Yes Chef! by James Winter and James Bulmer – review

How often have I recommended a cookbook because it is not too cheffy, has no complicated techniques, no special equipment, etc? I have encouraged my dear reader to invest in books with home-cooking-style recipes and those that support the novice. Yes Chef is somewhat different but it does nevertheless fill a long-felt want.

cookbook review Yes Chef British food is now taking its rightful place in the culinary pantheon. We are these days respected by every country apart from France, who still bask in their own publicity. No, I am not criticising the great French culinary heritage, but I do believe that there are other nations who can reasonably be proud of their food. James Martin, chef, author, and star of the small screen, has written the foreword to this book in promotion of his peers, who have persuaded the whole world to take notice of British cooking.

I was waxing lyrical to a French friend about the good restaurants to be found in the UK. I described the fine ingredients, dedication to quality, and ethnic diversity. His only comment was that naturally we would be drawn to the cuisine of others as we had none of our own. Unfair. Yes, we have embraced dishes from afar, but that surely shows that we are open to innovation. We acknowledge that our country is indeed a melting pot, and it’s no worse for that. These chefs take what’s good, be they ingredients or recipes, and adapt them to present the diner with a marvellous array of truly New British food.

Yes Chef has a sub-title of 20 Great British Chefs, 100 Great British Recipes. The book offers us a glimpse of what’s going on in the world of British restaurants. Many of these chefs will be familiar to the general public but not all are yet household names. You will no doubt have your favourite restaurant and wonder why their chef has not been included. It’s just a matter of space. There are hundreds of chefs who would have made the grade but perhaps there will be a second volume to add to the roll-call of excellence.

The book is divided by chef rather than course or season. It includes several of my favourites but a few who are new to me. Atul Kochhar is one of the UK’s most celebrated chefs, presiding over a London restaurant noted for its innovative Indian food. Atul presents, amongst others, Soft Shell Crab with Crispy Fried Squid and a Trio of Chutneys. The list of ingredients and processes looks daunting but consider each element as a standalone recipe and the assembled dish will seem much more achievable. For the anxious there is also Pear Parcels and Star Anise Ice Cream – a stylish dish which can be made in stages.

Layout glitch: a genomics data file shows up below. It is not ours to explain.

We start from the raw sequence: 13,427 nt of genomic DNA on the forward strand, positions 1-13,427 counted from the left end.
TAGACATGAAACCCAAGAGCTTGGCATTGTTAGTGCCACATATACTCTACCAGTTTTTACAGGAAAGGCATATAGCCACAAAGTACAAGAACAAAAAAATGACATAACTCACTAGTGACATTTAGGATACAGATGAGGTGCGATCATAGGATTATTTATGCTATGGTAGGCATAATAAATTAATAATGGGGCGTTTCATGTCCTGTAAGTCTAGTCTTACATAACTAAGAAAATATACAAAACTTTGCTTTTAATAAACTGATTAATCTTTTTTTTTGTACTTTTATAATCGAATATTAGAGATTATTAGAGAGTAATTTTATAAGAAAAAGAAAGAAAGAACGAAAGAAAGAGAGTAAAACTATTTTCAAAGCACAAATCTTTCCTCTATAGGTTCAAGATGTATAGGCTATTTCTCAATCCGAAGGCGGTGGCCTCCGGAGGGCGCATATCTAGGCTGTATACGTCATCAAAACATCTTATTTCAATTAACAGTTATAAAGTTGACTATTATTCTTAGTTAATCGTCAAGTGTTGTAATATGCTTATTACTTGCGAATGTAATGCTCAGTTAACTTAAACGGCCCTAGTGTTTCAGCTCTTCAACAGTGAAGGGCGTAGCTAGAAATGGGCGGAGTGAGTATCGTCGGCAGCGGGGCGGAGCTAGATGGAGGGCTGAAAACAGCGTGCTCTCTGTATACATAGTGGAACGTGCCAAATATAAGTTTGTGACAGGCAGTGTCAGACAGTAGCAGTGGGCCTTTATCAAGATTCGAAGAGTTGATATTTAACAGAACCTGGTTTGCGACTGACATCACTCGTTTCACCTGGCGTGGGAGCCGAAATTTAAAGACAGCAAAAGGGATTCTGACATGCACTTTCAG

Theo Randall of London’s Intercontinental has long been a favourite chef. After a successful career at the River Cafe with Ruth Rogers and the late Rose Gray he has now established himself in the restaurant which bears his name. Theo is a personable man who also teaches at his weekend cooking classes, allowing enthusiastic home cooks a peek at a real restaurant kitchen and the opportunity to learn a few tricks of the trade. He is famed for his Italian-biased dishes and has Risotto di Pepperoni as one of his recipes. Another simple one for the non-professional.

Marcus Wareing of The Berkeley is steeped in classic culinary tradition, with his first big break handed to him by the great Anton Edelmann, the executive chef of London’s iconic Savoy Hotel where Marcus learnt much of his craft. He evidently learnt well. He suggests Roasted Halibut with Sweeetcorn, Chorizo and Leeks. Another many-faceted dish but it’s all doable and the end result is stunning. A must-try from this volume.

My pick of this book is Crab and Spinach Salad with Vinaigrette of Artichokes, Green Beans, Cockles and Chives. Think of it as crab with salad and vegetables and it won’t seem so outfacing. It’s not a difficult dish but it has an unmistakable hint of luxury with which to impress your guests. A real winner and ideal for the home cook. Bruce Poole is the chef responsible for this. His restaurant Chez Bruce should be well worth a visit.

This is an unashamedly cheffy cookbook but it works. It has recipes suitable for the novice cook and others for the more experienced. The dishes are unique and thought-provoking. Yes Chef is a marvellous showcase for British chefs. It’s gift quality with striking photography by Christian Barnett making this a must-have for any serious foodie, be they cook or restaurant goer.

Yes Chef!
Compiled by: James Winter and James Bulmer
Published by: Absolute Press
Price: £20.00
ISBN-13: 9781906650216


Cookbook review by Chrissie Walker © 2018